In Bush’s article, Schneider is presented as the poster-boy for the young, up and coming, more pragmatic Lansmanites and fits the profile perfectly. As we have seen, Schneider does not hail from the traditional anti-imperialist left. His foreign policy positions and those of his journalist friends tend to align more closely with the more openly atlanticist views of the Labour right, particularly in his subtle support for Israel and tentative legitimisation of the new antisemitism. Furthermore, Schneider, as a former chair of Oxford University Lib Dems and someone who has previously praised Conservative Party policy, can be seen as similar to those Momentum members “who have been motivated by Jeremy Corbyn but are not yet Corbynites”. This is essentially how the piece characterises him. Bush writes:

“Schneider, who appears widely on television and radio as the public face of Momentum and is well-liked by journalists [and] has spent much of his time not wrangling journalists but mediating in local branches and is regarded as instrumental in the places “where Momentum is working well” in the words of one trade unionist.”

Schneider was, at least according to Bush, an important link between the activist base and the mainstream media. His pragmatism and personability allowed him to reach both “reasonable” left wingers willing to compromise, and positively influence the views of those who wielded power through the press, such as, perhaps, Bush himself.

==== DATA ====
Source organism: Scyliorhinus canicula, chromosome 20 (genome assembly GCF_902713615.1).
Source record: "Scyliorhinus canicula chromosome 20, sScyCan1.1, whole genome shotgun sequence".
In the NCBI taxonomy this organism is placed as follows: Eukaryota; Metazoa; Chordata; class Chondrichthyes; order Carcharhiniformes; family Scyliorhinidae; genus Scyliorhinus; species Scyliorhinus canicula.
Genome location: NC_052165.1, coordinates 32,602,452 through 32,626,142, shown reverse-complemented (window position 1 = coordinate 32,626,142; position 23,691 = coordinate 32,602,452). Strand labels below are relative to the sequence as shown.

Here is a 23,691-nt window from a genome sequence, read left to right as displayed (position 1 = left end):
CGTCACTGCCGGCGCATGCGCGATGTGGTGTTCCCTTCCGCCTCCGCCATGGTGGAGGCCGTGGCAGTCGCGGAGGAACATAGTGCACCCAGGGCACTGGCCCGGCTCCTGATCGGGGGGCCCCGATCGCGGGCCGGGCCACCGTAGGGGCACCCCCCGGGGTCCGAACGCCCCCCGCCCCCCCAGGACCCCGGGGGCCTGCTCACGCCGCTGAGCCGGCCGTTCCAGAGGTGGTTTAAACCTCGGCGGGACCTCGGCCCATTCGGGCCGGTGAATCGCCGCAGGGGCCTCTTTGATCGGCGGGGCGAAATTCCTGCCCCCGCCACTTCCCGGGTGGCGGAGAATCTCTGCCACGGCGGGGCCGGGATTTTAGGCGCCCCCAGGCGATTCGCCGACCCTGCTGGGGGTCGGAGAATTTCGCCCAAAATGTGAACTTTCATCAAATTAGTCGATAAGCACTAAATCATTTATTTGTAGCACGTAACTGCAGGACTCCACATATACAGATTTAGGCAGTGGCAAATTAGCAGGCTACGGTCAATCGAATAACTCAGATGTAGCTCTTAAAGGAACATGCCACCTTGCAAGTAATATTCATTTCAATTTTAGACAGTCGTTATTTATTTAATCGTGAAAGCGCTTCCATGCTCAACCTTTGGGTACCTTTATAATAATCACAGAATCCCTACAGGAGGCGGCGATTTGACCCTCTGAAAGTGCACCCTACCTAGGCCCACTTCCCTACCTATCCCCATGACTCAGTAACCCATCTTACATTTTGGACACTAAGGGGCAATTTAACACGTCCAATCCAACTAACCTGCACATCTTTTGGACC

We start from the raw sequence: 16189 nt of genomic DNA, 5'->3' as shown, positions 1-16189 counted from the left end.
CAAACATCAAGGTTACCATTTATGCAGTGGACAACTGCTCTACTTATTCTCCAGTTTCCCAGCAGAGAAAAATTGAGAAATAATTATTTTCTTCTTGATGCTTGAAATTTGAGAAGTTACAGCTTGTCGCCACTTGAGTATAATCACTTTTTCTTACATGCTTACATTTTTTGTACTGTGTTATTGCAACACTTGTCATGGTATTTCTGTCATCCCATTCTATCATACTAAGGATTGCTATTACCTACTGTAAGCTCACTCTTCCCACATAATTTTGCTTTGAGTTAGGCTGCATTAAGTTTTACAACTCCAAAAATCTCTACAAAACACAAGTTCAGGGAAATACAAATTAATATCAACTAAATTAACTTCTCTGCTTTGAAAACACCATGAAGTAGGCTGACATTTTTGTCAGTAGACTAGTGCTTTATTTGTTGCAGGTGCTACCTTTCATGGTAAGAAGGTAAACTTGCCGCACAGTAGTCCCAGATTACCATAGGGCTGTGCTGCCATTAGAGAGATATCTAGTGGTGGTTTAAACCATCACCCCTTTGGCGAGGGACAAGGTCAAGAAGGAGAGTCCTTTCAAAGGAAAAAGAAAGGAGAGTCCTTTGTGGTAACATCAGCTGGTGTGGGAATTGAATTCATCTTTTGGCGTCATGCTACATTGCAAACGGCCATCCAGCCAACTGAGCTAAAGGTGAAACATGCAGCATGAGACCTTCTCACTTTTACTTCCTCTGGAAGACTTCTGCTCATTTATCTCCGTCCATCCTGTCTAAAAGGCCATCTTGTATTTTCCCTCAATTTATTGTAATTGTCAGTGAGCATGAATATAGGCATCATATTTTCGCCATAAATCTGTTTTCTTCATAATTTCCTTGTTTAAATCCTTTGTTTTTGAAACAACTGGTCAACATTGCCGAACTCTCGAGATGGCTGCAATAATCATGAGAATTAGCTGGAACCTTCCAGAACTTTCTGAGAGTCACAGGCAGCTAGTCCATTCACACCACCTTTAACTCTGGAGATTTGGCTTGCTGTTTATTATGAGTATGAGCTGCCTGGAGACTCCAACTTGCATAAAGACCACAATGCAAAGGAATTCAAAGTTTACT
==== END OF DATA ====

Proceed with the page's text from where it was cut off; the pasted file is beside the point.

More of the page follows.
Schneider is not alone in pursing this agenda effectively. Other notable figures on the new (establishment) left include various Novara Media journalists, like Aaron Bastani, who has his own links to people and institutions connected to the establishment and security services and who recently suggested that the British left should move away from anti-war activism. Additionally, there is Grace Blakely, the “economist” and staff writer for Tribune magazine, who has towed the establishment line on the Ukraine conflict numerous times, including a confident prediction that western sanctions could collapse the value of the Ruble and “spell the beginning of the end for Putin’s reign” (). Perhaps not incidentally, Blakely has also collaborated with Schneider on numerous podcasts for Tribune and has been romantically linked to him by Mace Magazine.  

Schneider and his associates at Momentum, Novara Media and Tribune project leftism on domestic policy – though fairly inconsistently – while adopting similar foreign policy rhetoric to the more obviously establishment stalwarts like Judah, Patrikarakos and Seddon.

Consequences for a captured left